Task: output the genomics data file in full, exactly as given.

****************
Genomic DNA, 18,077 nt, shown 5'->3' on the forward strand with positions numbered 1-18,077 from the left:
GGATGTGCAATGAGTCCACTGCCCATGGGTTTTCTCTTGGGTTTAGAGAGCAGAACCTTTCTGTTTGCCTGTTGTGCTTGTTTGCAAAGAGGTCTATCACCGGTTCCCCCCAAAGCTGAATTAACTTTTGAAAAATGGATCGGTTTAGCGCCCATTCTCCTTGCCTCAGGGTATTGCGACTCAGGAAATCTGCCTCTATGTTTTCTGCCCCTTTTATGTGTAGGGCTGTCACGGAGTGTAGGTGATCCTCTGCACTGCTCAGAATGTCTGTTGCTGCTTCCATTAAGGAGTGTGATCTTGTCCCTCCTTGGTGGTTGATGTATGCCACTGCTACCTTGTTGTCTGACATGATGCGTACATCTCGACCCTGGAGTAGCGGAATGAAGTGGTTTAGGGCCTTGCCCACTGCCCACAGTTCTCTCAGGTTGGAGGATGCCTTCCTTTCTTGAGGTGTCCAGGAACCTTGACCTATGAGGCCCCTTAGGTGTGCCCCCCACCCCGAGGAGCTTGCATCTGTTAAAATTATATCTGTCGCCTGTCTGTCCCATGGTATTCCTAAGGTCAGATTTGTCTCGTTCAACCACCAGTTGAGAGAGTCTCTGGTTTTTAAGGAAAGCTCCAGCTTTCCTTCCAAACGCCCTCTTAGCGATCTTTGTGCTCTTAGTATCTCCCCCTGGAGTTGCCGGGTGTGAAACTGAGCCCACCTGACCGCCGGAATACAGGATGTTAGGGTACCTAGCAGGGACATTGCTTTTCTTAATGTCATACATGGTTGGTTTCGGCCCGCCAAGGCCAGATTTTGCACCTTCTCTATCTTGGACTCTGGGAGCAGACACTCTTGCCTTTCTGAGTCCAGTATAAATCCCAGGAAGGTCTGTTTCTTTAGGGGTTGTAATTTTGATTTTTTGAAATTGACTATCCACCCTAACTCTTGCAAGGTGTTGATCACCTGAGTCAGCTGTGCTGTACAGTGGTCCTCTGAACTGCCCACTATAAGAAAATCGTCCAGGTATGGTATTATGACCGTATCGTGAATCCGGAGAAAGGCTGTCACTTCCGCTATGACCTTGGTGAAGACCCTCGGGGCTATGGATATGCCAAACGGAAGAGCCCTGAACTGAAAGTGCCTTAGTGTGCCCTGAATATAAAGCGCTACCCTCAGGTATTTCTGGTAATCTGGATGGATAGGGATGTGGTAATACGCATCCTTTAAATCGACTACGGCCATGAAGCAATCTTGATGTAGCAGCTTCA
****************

Genomic DNA, 18,077 nt, shown 5'->3' on the forward strand with positions numbered 1-18,077 from the left:
GGATGTGCAATGAGTCCACTGCCCATGGGTTTTCTCTTGGGTTTAGAGAGCAGAACCTTTCTGTTTGCCTGTTGTGCTTGTTTGCAAAGAGGTCTATCACCGGTTCCCCCCAAAGCTGAATTAACTTTTGAAAAATGGATCGGTTTAGCGCCCATTCTCCTTGCCTCAGGGTATTGCGACTCAGGAAATCTGCCTCTATGTTTTCTGCCCCTTTTATGTGTAGGGCTGTCACGGAGTGTAGGTGATCCTCTGCACTGCTCAGAATGTCTGTTGCTGCTTCCATTAAGGAGTGTGATCTTGTCCCTCCTTGGTGGTTGATGTATGCCACTGCTACCTTGTTGTCTGACATGATGCGTACATCTCGACCCTGGAGTAGCGGAATGAAGTGGTTTAGGGCCTTGCCCACTGCCCACAGTTCTCTCAGGTTGGAGGATGCCTTCCTTTCTTGAGGTGTCCAGGAACCTTGACCTATGAGGCCCCTTAGGTGTGCCCCCCACCCCGAGGAGCTTGCATCTGTTAAAATTATATCTGTCGCCTGTCTGTCCCATGGTATTCCTAAGGTCAGATTTGTCTCGTTCAACCACCAGTTGAGAGAGTCTCTGGTTTTTAAGGAAAGCTCCAGCTTTCCTTCCAAACGCCCTCTTAGCGATCTTTGTGCTCTTAGTATCTCCCCCTGGAGTTGCCGGGTGTGAAACTGAGCCCACCTGACCGCCGGAATACAGGATGTTAGGGTACCTAGCAGGGACATTGCTTTTCTTAATGTCATACATGGTTGGTTTCGGCCCGCCAAGGCCAGATTTTGCACCTTCTCTATCTTGGACTCTGGGAGCAGACACTCTTGCCTTTCTGAGTCCAGTATAAATCCCAGGAAGGTCTGTTTCTTTAGGGGTTGTAATTTTGATTTTTTGAAATTGACTATCCACCCTAACTCTTGCAAGGTGTTGATCACCTGAGTCAGCTGTGCTGTACAGTGGTCCTCTGAACTGCCCACTATAAGAAAATCGTCCAGGTATGGTATTATGACCGTATCGTGAATCCGGAGAAAGGCTGTCACTTCCGCTATGACCTTGGTGAAGACCCTCGGGGCTATGGATATGCCAAACGGAAGAGCCCTGAACTGAAAGTGCCTTAGTGTGCCCTGAATATAAAGCGCTACCCTCAGGTATTTCTGGTAATCTGGATGGATAGGGATGTGGTAATACGCATCCTTTAAATCGACTACGGCCATGAAGCAATCTTGATGTAGCAGCTTCA